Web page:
Flatiron Lunch: More Curry Hill Lunch Options at Chote Nawab
Every Friday we go south of the ML boundaries in search of a delicious lunch. Sometimes it’s Murray Hill south or the Flatiron District, sometimes Gramercy and everything in between- but we just like to call it Flatiron Lunch.
I recently had a cabbie that had just come back on duty in the Curry Hill area, so I felt compelled to ask the driver where he had eaten. He said “Haandi”. He even said everything was the best when I ask for dish recommendations. So why isn’t this post about Haandi?? Because it was properly covered by Jason in 2010 (with He-Man spotting and all). I thought about going back for a different angle (which still might happen), but in the meantime, I decided to try Chote Nawab which has has been on my list since it opened back in May 2012. And now I am one step closer to total Curry Hill Domination (aka trying every Indian/Pakistani/Bangladeshi restaurant in the area.)
When I placed my order with the bartender (who handles all of the to-go orders), I was still deciding between the chicken tikka masala and the dalcha, described as a Hyderabadi specialty with lamb and lentils. He said they were both great, so I went with the lamb (secretly, I was hoping he would make it easier to not order the chicken tikka masala which had been highly recommended by some reviews online.)
In disappointing news since I reported on Chote Nawab’s opening, the meat kabab lunch special was $10, but is now $11. Boo.
All of the lunch specials (minus the kababs) come with dal, rice and bread, which can be so filling. In fact, my take-out bag had three plates and three silverware packets, even though I only ordered two lunch meals. So clearly there is someone out there who regularly orders two meals for three people.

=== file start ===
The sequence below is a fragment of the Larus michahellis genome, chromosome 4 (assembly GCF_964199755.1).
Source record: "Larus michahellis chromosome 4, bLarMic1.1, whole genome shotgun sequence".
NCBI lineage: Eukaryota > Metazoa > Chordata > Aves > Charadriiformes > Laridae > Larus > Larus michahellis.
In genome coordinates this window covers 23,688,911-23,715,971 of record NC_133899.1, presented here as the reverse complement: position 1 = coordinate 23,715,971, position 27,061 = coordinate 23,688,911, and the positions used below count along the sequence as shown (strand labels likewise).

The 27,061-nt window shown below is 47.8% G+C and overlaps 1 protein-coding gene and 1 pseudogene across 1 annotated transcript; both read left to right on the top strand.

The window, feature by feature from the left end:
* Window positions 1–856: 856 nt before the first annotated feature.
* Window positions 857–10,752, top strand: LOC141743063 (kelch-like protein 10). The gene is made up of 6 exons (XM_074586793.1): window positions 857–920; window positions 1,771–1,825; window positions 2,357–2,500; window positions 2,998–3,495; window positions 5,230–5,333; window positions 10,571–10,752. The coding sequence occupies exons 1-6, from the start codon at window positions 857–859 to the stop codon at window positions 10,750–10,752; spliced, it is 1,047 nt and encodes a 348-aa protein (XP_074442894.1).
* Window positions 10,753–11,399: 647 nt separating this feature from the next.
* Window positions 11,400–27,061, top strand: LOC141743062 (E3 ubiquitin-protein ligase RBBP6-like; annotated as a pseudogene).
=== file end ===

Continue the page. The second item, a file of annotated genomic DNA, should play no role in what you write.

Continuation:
In the dalcha ($10), the spices and ingredients really brought out the flavor of the lamb. In fact, it tasted more like wild game. The meat was cut into cubes before being cooked, so easier to eat than on the bone. While maybe not as easily likeable as a chicken tikka masala, the dalcha had more layering of flavors, and I was really happy I tried it.
Since I haven’t met a saag paneer (aka palak paneer) I don’t like, I decided to give this one a try ($8 with dal, rice and naan.) Of course, it passed the test for me.
Dal traditionally plays the role of an inexpensive and easy way of filling up (for a large portion of the world’s population, at least). This dal was good, but pretty basic – the perfect filler.
THE + (What people who like this place will say)
- Chote Nawab has spinach with cheese or lamb. Love Indian spinach.
- Rice with a curry and dal is a traditional Indian meal.
- The lunch specials are so big, Chote Nawab wants you to share.
THE – (What people who don’t like this place will say)
- The dal is really basic.
- Wishing and hoping that the meat kabab comes back down in price.
- Chote Nawab isn’t the best Indian food in Curry Hill. Fact.
Chote Nawab, 115 Lexington Avenue at South East corner of 28th Street, (212) 679-4603